This week, I was delighted to be asked by the Royal Society of Medicine in central London to demonstrate the PanaCast 2 camera system with Intelligent Zoom.
The Technology Showcase Day was organised by Kevin McLoughlin, Audio Visual Manager at the Royal Society of Medicine, who invited 13 companies to demonstrate and present their emerging, innovative technologies. Presentations included new solutions in virtual reality, digital signage, lecture capture and new products aimed at the burgeoning huddle room market including audio, video and innovative furniture designs.
The audience included representatives and senior stakeholders from the Royal Society of Medicine itself plus a number of London-area universities including Greenwich, Hertfordshire and the London College of Fashion.
I received great feedback following my presentation and significant interest in the PanaCast 2 camera system and its ground-breaking features and benefits.
For more details regarding the PanaCast 2, to watch a video of the camera in action or to contact me, please click here.
I would also like to thank Kevin McLoughlin for his invitation and the opportunity to present the PanaCast 2 camera on the day. The Royal Society of Medicine is one of the UK’s major providers of postgraduate medical education and a non-profit organisation. For more details please click here.
Doug Pidduck, CEO, Intermedia.
I just wanted to say to everyone who is celebrating this week ……..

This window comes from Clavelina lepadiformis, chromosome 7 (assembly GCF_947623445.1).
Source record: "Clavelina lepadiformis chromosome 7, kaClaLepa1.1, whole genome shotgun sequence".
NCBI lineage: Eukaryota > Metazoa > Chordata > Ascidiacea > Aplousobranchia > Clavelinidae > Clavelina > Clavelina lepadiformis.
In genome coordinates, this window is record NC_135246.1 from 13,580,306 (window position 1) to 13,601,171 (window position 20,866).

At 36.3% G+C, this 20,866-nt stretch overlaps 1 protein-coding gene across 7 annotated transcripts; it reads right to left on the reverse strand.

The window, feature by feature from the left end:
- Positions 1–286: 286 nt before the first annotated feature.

A Very Happy Easter!
I hope you have a good break and the sun shines for you!
The Intermedia office will be shut on the following days:
- Good Friday – 14 April
- Easter Monday – 17 April
We will be open again on Tuesday 18 April.
The Huddle Room Challenge
The need for more useful and ad hoc collaboration with remote work colleagues, clients and supplier/partners is driving the growth of a new kind of video conferencing in the workplace – visual collaboration.
A major challenge is ensuring that everyone and everything that matter to the meeting or presentation is “in shot” and visible to the far end. But a small room with participants close to the display or a large room set out in classroom format demands a camera with a field of view (FOV) much wider than standard video conferencing solutions.
A typical Pan/Tilt/Zoom (PTZ) camera has an FOV of just 60 to 90 degrees so not all participants will be visible if the PTZ remains fixed in one position. This leads to the need for one person to “direct” the camera throughout the meeting to ensure the current speaker or the whiteboard is in shot. And, of course, no one wants to do this, so the camera remains locked-off in one position and the far end experience is less than optimal.
But, after over 20 years, the PanaCast 2 camera at last removes the tyranny of the PTZ camera and, for the first time, offers a full view of the room, it’s occupants and whiteboard surfaces without the need for any input from the participants.
On average, 11 million meetings are held in the US each day! That adds up to 55 million a week, 220 million a month and well over a billion a year! This total is just for meetings held in the United States! Imagine what the global total would be!!
With so many of these meetings now being held at a distance over video, it’s increasingly important that we understand how to create the video meeting environment so that both the organisers and the attendees will gain the most from them. These days, getting people together for a meeting can be a task in itself, so they need to be the most productive that they can be.